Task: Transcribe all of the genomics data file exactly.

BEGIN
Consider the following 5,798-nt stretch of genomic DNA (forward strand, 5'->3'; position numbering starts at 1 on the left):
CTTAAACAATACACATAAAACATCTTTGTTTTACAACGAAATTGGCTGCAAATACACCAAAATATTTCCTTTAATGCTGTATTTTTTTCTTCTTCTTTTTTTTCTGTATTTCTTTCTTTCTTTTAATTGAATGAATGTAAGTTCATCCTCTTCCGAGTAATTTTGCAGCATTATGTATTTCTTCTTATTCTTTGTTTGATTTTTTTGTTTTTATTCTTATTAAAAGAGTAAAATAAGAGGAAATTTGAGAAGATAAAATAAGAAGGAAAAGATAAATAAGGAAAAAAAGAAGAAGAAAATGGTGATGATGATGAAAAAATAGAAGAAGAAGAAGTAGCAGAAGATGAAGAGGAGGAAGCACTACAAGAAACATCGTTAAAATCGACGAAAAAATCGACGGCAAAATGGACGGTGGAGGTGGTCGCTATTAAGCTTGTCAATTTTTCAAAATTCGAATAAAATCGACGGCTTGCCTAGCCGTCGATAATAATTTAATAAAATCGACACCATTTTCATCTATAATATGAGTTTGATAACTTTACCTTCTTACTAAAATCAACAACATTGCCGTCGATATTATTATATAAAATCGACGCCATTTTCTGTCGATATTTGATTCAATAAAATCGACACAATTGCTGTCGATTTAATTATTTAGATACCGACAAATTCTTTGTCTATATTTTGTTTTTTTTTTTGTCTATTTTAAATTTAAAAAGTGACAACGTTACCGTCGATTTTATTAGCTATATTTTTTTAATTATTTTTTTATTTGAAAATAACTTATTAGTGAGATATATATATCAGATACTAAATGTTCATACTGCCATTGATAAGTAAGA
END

Consider the following 5,798-nt stretch of genomic DNA (forward strand, 5'->3'; position numbering starts at 1 on the left):
CTTAAACAATACACATAAAACATCTTTGTTTTACAACGAAATTGGCTGCAAATACACCAAAATATTTCCTTTAATGCTGTATTTTTTTCTTCTTCTTTTTTTTCTGTATTTCTTTCTTTCTTTTAATTGAATGAATGTAAGTTCATCCTCTTCCGAGTAATTTTGCAGCATTATGTATTTCTTCTTATTCTTTGTTTGATTTTTTTGTTTTTATTCTTATTAAAAGAGTAAAATAAGAGGAAATTTGAGAAGATAAAATAAGAAGGAAAAGATAAATAAGGAAAAAAAGAAGAAGAAAATGGTGATGATGATGAAAAAATAGAAGAAGAAGAAGTAGCAGAAGATGAAGAGGAGGAAGCACTACAAGAAACATCGTTAAAATCGACGAAAAAATCGACGGCAAAATGGACGGTGGAGGTGGTCGCTATTAAGCTTGTCAATTTTTCAAAATTCGAATAAAATCGACGGCTTGCCTAGCCGTCGATAATAATTTAATAAAATCGACACCATTTTCATCTATAATATGAGTTTGATAACTTTACCTTCTTACTAAAATCAACAACATTGCCGTCGATATTATTATATAAAATCGACGCCATTTTCTGTCGATATTTGATTCAATAAAATCGACACAATTGCTGTCGATTTAATTATTTAGATACCGACAAATTCTTTGTCTATATTTTGTTTTTTTTTTTGTCTATTTTAAATTTAAAAAGTGACAACGTTACCGTCGATTTTATTAGCTATATTTTTTTAATTATTTTTTTATTTGAAAATAACTTATTAGTGAGATATATATATCAGATACTAAATGTTCATACTGCCATTGATAAGTAAGA